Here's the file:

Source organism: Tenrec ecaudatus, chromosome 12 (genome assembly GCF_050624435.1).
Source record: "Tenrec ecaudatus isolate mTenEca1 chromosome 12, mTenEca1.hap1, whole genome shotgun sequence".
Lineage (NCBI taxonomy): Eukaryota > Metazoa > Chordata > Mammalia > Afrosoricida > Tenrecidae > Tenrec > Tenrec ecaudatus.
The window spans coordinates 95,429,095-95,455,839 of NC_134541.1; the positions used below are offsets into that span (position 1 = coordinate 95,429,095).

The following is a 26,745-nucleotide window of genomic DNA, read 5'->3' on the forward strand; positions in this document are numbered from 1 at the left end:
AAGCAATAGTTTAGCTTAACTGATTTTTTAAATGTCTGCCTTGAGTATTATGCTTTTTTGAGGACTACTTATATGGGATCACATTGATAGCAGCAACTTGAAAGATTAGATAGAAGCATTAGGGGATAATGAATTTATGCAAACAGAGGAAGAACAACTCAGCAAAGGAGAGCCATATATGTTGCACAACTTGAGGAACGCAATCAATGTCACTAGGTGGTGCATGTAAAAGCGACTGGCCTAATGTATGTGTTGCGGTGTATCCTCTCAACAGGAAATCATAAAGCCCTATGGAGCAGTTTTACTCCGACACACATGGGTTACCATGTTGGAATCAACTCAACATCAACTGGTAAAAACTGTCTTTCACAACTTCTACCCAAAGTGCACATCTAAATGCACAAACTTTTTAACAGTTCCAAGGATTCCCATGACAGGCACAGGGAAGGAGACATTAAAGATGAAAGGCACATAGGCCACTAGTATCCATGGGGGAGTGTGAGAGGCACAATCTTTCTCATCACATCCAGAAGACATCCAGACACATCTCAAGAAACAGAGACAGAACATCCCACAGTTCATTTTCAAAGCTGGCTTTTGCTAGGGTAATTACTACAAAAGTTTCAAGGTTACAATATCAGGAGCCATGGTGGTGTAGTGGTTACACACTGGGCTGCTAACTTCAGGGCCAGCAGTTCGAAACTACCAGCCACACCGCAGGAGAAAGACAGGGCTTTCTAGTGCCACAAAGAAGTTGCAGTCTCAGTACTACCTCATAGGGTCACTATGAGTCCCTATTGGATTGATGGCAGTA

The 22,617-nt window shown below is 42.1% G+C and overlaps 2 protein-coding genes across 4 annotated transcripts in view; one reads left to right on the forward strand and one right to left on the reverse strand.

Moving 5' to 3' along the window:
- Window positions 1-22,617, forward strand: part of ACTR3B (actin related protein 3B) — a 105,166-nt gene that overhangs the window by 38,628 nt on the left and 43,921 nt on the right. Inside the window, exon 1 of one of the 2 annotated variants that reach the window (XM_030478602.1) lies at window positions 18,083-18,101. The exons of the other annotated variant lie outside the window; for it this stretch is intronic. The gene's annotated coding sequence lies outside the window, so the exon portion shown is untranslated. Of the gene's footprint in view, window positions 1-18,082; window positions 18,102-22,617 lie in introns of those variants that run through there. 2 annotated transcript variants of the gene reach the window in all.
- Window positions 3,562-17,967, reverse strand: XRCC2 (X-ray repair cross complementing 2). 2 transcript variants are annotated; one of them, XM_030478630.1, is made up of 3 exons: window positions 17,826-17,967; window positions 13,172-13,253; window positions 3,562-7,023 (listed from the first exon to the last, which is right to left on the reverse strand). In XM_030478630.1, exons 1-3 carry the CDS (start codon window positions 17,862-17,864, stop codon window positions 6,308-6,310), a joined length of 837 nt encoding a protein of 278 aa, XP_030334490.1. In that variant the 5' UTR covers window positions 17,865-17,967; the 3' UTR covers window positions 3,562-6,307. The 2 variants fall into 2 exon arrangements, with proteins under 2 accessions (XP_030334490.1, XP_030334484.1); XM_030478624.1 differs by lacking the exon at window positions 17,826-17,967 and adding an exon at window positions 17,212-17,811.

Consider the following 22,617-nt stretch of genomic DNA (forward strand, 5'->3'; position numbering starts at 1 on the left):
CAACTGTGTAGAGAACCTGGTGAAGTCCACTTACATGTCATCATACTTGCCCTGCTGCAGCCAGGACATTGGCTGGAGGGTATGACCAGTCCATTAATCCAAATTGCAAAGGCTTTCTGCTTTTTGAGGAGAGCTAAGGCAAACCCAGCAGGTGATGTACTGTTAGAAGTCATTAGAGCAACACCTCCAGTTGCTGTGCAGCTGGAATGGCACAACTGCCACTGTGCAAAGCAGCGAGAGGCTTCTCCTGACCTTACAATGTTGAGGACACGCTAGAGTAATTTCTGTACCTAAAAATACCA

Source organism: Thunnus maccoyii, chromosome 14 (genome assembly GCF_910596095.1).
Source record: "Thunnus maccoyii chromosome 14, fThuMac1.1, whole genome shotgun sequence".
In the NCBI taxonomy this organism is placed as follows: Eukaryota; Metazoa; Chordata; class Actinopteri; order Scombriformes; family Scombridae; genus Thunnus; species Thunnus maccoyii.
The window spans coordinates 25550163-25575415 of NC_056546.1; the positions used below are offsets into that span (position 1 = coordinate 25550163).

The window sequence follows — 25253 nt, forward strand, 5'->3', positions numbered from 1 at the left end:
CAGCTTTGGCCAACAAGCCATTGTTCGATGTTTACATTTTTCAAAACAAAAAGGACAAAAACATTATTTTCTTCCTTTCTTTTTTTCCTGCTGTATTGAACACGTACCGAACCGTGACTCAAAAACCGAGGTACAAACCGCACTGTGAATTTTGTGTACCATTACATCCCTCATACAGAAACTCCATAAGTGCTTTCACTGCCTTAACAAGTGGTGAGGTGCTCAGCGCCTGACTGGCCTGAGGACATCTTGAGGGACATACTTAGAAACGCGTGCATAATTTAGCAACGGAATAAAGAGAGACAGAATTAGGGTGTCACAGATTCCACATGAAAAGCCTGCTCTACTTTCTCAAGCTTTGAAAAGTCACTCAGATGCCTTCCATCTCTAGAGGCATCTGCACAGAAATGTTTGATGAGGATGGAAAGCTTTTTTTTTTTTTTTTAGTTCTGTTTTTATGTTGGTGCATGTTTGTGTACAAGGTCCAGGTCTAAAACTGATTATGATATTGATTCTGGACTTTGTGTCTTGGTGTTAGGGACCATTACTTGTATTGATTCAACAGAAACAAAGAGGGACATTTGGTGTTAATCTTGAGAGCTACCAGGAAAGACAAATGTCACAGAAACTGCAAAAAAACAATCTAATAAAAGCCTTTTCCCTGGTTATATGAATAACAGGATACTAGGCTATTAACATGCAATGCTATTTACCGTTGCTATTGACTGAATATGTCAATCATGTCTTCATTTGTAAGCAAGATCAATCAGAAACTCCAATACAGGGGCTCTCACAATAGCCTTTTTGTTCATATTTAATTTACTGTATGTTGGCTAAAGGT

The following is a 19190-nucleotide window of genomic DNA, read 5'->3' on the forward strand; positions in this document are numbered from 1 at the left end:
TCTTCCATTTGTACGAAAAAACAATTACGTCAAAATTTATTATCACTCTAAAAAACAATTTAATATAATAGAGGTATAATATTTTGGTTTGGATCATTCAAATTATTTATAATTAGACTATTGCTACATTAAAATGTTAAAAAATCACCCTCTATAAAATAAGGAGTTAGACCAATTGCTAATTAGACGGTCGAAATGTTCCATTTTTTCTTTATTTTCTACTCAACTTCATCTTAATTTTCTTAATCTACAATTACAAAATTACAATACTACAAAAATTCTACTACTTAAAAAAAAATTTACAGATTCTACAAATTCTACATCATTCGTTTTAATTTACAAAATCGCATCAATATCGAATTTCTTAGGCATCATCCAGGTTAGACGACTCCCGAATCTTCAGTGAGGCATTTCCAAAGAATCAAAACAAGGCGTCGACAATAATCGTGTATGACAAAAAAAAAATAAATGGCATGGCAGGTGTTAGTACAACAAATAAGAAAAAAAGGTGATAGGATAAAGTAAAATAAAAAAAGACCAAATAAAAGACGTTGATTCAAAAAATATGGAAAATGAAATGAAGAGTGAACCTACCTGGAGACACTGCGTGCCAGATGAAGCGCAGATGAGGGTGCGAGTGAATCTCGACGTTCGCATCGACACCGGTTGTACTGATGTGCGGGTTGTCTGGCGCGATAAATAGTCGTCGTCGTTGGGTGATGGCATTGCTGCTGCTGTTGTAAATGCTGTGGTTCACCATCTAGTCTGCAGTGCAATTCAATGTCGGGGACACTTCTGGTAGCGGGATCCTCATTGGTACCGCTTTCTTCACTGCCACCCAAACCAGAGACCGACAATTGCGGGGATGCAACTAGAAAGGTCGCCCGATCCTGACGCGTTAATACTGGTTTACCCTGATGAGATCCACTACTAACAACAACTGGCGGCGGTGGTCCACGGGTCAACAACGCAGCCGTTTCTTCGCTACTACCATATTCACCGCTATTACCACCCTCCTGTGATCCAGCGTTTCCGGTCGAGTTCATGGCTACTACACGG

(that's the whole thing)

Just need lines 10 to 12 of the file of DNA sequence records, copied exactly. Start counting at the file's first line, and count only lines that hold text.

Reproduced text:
- Window positions 3,562-17,967, reverse strand: XRCC2 (X-ray repair cross complementing 2). 2 transcript variants are annotated; one of them, XM_030478630.1, is made up of 3 exons: window positions 17,826-17,967; window positions 13,172-13,253; window positions 3,562-7,023 (listed from the first exon to the last, which is right to left on the reverse strand). In XM_030478630.1, exons 1-3 carry the CDS (start codon window positions 17,862-17,864, stop codon window positions 6,308-6,310), a joined length of 837 nt encoding a protein of 278 aa, XP_030334490.1. In that variant the 5' UTR covers window positions 17,865-17,967; the 3' UTR covers window positions 3,562-6,307. The 2 variants fall into 2 exon arrangements, with proteins under 2 accessions (XP_030334490.1, XP_030334484.1); XM_030478624.1 differs by lacking the exon at window positions 17,826-17,967 and adding an exon at window positions 17,212-17,811.

Consider the following 22,617-nt stretch of genomic DNA (forward strand, 5'->3'; position numbering starts at 1 on the left):
CAACTGTGTAGAGAACCTGGTGAAGTCCACTTACATGTCATCATACTTGCCCTGCTGCAGCCAGGACATTGGCTGGAGGGTATGACCAGTCCATTAATCCAAATTGCAAAGGCTTTCTGCTTTTTGAGGAGAGCTAAGGCAAACCCAGCAGGTGATGTACTGTTAGAAGTCATTAGAGCAACACCTCCAGTTGCTGTGCAGCTGGAATGGCACAACTGCCACTGTGCAAAGCAGCGAGAGGCTTCTCCTGACCTTACAATGTTGAGGACACGCTAGAGTAATTTCTGTACCTAAAAATACCA